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Wake Up, Time To Die: 5 Things You Might Not Know About 'Blade Runner'

Photo of Oliver Lyttelton By Oliver Lyttelton | The Playlist June 25, 2012 at 12:02PM

One of the many reasons "Prometheus" was eagerly anticipated by so many was the director's track record in the sci-fi genre. Ridley Scott had only made two science fiction pictures before this year's blockbuster, and both are considered classics (and arguably his best two films). The first was 1979's "Alien," the direct inspiration for "Prometheus." And the second? 1982's "Blade Runner," the noirish mystery, and adaptation of Philip K. Dick's novel "Do Androids Dream Of Electric Sheep," which has been one of the most talked about and influential science fiction films of all time, particularly in terms of its grim look at Los Angeles in 2019.

Blade Runner
5. "Death. Ah, well that's a little out of my jurisdiction"
The director's cut was discovered entirely by accident.

Budget overruns and poor test-screenings meant that Scott was overruled on several key decisions on the film as it came close to completion, most famously the ending (partially achieved with unused footage from "The Shining") and the narration. For many years, it was thought that Scott's original version hadn't survived, but in 1989, Warner Bros sound preservationist Michael Arick stumbled across a rare 70mm print in the archives while looking for footage from "Gypsy." Arick didn't watch it, but it was sent to the Fairfax on Beverly Boulevard in L.A. the following year when they were holding a special festival of 70mm films. They were as surprised as anyone to find that they were screening a never-before-seen version of the film, and word of mouth soon led to sell-outs at additional screenings, which led Warners to plan a release. It was labelled as the "Director's Cut," but against the objections of Ridley Scott, who wanted to make further changes, but wasn't given the time or budget to do so. It was only with the 2006 Final Cut that he was able to do those last alterations. It wasn't just the film that took some time to see the light properly; Vangelis' score only got a proper release after the Director's Cut in 1992, although bootlegs circulated throughout the 1980s.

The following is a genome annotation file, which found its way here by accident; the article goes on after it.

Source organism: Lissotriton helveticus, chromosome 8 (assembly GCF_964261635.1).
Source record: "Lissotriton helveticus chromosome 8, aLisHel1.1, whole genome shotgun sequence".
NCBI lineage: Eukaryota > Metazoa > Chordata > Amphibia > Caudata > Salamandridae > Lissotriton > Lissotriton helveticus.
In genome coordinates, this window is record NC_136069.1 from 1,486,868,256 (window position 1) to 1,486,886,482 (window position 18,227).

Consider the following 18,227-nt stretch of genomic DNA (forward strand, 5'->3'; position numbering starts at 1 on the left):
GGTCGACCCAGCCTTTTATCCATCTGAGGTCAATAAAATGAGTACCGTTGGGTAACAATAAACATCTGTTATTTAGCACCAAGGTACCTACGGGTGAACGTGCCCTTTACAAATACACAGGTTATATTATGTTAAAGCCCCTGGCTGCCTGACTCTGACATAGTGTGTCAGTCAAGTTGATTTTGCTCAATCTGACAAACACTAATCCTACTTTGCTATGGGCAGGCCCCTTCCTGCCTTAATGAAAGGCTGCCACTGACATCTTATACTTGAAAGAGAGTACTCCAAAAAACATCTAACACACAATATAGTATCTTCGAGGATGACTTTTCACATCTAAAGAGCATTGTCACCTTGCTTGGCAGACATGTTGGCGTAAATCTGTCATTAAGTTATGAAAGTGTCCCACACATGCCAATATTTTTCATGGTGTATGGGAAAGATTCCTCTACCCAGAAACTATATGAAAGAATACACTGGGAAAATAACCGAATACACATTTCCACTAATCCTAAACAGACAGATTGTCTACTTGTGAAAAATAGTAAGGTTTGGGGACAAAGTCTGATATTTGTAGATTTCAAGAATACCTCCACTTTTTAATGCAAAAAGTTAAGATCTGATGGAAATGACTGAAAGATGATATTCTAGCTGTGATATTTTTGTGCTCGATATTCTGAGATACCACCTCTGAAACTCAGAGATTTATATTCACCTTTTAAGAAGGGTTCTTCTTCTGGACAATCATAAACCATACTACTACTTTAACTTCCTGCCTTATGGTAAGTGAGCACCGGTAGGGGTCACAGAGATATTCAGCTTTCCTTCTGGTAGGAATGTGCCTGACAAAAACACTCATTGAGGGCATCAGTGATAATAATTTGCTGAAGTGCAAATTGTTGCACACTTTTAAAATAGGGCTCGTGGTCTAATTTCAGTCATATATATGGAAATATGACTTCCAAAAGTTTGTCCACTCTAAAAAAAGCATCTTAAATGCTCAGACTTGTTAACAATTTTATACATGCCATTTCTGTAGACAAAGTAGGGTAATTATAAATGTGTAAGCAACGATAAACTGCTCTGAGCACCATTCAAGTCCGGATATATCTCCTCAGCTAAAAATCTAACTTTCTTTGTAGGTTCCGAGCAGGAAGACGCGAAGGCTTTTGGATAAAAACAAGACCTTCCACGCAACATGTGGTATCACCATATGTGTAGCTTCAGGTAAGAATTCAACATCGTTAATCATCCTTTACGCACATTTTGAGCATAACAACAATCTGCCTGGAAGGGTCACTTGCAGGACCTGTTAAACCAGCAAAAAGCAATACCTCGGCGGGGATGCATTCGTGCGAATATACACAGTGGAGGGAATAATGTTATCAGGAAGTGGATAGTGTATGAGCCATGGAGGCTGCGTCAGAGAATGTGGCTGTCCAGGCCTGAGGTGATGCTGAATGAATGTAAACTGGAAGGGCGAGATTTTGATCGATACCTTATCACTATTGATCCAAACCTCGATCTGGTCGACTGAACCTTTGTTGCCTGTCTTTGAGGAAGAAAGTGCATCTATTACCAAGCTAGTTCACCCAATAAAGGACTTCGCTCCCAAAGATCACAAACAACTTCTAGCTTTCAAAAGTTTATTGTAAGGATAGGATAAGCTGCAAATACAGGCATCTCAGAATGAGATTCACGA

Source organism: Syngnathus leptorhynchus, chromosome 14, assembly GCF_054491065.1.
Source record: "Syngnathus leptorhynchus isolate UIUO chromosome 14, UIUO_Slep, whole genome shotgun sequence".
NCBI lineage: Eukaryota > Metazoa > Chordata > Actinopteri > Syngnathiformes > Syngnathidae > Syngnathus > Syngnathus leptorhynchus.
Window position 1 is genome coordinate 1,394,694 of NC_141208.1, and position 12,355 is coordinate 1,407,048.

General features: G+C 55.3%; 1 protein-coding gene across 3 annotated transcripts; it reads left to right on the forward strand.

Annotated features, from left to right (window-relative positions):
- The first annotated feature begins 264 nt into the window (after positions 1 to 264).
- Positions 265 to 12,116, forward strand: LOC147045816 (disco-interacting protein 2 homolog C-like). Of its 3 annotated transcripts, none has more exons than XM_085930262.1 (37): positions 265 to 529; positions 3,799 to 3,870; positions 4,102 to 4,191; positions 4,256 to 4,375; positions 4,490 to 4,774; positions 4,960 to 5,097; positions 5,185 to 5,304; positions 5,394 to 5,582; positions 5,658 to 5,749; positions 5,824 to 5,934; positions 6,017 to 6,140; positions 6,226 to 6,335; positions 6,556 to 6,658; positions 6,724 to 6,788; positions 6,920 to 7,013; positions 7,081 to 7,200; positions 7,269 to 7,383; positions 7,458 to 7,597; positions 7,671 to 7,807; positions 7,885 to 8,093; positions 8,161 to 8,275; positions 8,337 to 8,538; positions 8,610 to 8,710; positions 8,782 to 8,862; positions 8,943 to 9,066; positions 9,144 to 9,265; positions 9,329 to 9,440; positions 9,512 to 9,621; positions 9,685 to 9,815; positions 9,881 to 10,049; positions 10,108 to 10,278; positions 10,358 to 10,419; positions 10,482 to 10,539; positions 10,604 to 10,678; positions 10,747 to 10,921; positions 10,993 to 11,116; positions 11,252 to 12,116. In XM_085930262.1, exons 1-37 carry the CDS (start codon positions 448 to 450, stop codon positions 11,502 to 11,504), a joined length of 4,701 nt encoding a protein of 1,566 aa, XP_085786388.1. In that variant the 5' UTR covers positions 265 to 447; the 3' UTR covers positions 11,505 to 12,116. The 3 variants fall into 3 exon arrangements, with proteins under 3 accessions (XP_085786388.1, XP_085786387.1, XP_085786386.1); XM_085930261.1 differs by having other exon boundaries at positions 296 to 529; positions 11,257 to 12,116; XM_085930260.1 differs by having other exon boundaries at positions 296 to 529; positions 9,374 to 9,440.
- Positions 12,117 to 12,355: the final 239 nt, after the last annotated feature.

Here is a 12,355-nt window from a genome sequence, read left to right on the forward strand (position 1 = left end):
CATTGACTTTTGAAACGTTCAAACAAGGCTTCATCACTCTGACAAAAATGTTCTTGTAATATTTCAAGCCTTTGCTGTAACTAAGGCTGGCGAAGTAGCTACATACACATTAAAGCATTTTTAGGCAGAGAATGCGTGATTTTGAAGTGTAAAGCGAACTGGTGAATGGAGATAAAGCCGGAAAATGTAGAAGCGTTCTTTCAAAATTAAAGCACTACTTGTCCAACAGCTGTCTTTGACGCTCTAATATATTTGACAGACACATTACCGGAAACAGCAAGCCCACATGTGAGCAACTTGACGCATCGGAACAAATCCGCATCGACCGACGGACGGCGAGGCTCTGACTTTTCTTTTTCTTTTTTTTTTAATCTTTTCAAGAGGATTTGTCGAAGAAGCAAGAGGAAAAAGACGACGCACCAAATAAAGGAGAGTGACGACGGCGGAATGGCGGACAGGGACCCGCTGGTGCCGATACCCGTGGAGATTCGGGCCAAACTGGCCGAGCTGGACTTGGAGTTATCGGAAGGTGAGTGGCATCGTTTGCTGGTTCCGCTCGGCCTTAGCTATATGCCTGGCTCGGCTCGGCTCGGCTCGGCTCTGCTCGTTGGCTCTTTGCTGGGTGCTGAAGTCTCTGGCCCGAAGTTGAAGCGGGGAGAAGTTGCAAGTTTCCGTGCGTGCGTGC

This article is related to: 5 Things You Might Not Know About..., Blade Runner, On This Day In Movie History, Ridley Scott, Features, Harrison Ford, Hampton Fancher

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